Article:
I was informed that I must send a picture of myself. Sometimes even that wasn’t enough, it had to be a full-length picture. Perhaps I should even get my hair and makeup done and go to a professional photographer? Someone once said to me that I was so much cuter in real life than in my picture, and suggested I photoshop my photograph so it reflected more of what I really looked like.
Past a certain age, I was encouraged to attend singles events, go to mixed Shabbos meals, and “get myself out there” so that people would see me, think of me, remember I was still around.
I was told many, many things, and like the conscientious student I was, I listened to it all.
I learned to doubt my intuition, blame myself when something didn’t work out, and swallow veiled insults dressed as constructive feedback. I turned myself into a pretzel trying to do what was “right.”
But I didn’t even know what was right anymore. Did those voices advising me speak the truth? What about my own voice? What happened to the accomplished, successful woman I was when someone I didn’t know, or even someone who cared deeply, told me something I knew was not okay? Why, when it came to shidduchim, did I lose my sense of self, my sense of what’s right, my confidence?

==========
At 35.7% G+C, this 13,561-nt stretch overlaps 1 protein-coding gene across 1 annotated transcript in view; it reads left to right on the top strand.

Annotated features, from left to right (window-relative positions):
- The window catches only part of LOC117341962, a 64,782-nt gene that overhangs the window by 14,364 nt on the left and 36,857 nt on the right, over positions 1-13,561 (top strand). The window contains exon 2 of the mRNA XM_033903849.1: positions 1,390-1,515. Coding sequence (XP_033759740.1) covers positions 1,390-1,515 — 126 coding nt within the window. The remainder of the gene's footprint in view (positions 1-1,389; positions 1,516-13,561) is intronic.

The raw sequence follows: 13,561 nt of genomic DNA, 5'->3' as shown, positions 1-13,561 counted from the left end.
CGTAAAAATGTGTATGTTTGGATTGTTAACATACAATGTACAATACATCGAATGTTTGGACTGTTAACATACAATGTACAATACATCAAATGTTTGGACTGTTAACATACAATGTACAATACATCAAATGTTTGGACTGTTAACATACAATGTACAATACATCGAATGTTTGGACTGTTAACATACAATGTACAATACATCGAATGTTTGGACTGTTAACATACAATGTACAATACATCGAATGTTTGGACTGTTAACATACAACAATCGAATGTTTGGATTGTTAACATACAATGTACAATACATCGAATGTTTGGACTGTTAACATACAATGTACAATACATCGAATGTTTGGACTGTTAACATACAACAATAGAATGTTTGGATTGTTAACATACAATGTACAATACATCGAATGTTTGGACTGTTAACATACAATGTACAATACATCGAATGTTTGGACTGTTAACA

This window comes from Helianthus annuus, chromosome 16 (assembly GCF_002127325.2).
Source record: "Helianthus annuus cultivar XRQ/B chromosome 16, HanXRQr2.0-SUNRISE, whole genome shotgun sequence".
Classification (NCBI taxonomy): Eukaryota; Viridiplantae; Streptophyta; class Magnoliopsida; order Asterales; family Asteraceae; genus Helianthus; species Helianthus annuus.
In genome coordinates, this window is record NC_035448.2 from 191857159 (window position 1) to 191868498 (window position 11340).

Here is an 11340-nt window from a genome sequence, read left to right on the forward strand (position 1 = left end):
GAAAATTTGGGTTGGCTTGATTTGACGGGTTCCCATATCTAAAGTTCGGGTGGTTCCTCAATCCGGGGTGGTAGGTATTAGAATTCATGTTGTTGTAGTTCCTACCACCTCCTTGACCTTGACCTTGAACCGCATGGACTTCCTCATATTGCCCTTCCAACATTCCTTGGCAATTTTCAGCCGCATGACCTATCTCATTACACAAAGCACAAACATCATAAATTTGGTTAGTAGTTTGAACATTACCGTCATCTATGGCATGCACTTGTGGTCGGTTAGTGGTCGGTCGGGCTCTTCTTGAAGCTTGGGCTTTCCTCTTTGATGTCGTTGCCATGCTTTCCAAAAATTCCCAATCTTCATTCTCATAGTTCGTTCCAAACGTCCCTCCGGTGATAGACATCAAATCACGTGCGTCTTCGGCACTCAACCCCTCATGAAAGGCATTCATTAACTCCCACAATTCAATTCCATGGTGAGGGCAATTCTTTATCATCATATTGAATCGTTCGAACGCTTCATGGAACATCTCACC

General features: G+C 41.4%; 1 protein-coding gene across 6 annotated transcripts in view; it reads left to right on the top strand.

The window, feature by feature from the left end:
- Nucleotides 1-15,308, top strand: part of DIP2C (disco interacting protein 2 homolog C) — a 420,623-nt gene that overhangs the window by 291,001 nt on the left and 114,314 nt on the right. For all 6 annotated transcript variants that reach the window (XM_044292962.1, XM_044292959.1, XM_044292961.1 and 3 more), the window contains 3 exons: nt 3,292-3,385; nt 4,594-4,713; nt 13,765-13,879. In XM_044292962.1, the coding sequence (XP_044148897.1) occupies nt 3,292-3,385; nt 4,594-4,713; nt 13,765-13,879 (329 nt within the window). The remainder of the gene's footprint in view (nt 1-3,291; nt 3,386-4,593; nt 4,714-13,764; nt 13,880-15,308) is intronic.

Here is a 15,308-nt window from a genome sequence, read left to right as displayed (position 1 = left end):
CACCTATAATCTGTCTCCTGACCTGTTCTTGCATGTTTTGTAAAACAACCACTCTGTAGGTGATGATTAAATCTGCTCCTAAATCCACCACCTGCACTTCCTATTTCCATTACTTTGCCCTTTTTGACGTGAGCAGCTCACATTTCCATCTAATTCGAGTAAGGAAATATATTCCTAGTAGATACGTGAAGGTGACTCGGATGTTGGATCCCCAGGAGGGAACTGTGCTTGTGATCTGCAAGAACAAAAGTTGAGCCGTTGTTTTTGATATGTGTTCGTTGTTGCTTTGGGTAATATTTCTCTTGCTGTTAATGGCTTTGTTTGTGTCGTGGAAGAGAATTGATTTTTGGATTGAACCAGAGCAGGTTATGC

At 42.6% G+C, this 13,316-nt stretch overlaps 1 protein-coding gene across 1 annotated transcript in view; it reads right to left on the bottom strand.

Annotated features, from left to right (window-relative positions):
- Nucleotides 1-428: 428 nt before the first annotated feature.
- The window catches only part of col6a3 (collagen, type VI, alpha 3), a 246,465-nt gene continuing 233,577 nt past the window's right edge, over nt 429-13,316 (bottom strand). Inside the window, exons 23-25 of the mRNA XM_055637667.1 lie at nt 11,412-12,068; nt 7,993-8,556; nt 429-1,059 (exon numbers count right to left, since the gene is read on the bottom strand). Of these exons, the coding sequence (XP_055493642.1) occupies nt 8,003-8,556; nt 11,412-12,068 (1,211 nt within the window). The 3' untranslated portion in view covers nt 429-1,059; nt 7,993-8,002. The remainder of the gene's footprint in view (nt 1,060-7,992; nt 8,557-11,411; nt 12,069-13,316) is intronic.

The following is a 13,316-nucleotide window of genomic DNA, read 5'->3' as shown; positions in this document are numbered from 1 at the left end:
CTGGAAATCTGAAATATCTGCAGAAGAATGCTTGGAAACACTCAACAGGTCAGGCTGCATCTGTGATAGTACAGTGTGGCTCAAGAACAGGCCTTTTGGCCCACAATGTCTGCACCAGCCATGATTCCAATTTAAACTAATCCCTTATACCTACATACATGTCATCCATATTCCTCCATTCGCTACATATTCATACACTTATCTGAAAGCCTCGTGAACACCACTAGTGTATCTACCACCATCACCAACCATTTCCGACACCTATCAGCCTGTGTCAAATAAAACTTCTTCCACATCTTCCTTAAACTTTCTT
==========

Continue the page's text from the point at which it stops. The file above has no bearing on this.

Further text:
A few years ago, I decided to step back and take a brutally honest look at my dating experiences. The world of shidduchim is confusing and painful and disorienting. I realized I needed to shut out the external voices and listen closely to myself. I worked with a therapist to rebuild my sense of self and spoke often with my rebbetzin to define who I was, what I valued, and the kind of home I envisioned.
After this inner work, I arrived at some surprising conclusions. I could have ideas of my own! I could have values that were non-negotiable! I could have a voice!
I reassessed the way I viewed my hishtadlus. I recognized that doing the “right” thing wouldn’t guarantee I’d get married. There are far too many men and women who do everything society dictates as “right,” and yet remain unmarried, so I didn’t buy into the notion that there is a “right” thing to do. Instead, I figured out what was right for me, regardless of what the societal expectations were.
I delved into the topic of hishtadlus and realized that the reasonable effort we must exert, while fully recognizing that the results are in Hashem’s hands, is different for each person, based on their age, gender, personality, temperament, level of emunah, and dozens of other factors. I decided that if I truly trusted that results only come about through Hashem, I could put in a minimal amount of hishtadlus and leave the rest up to Him — no additional hishtadlus would change the results.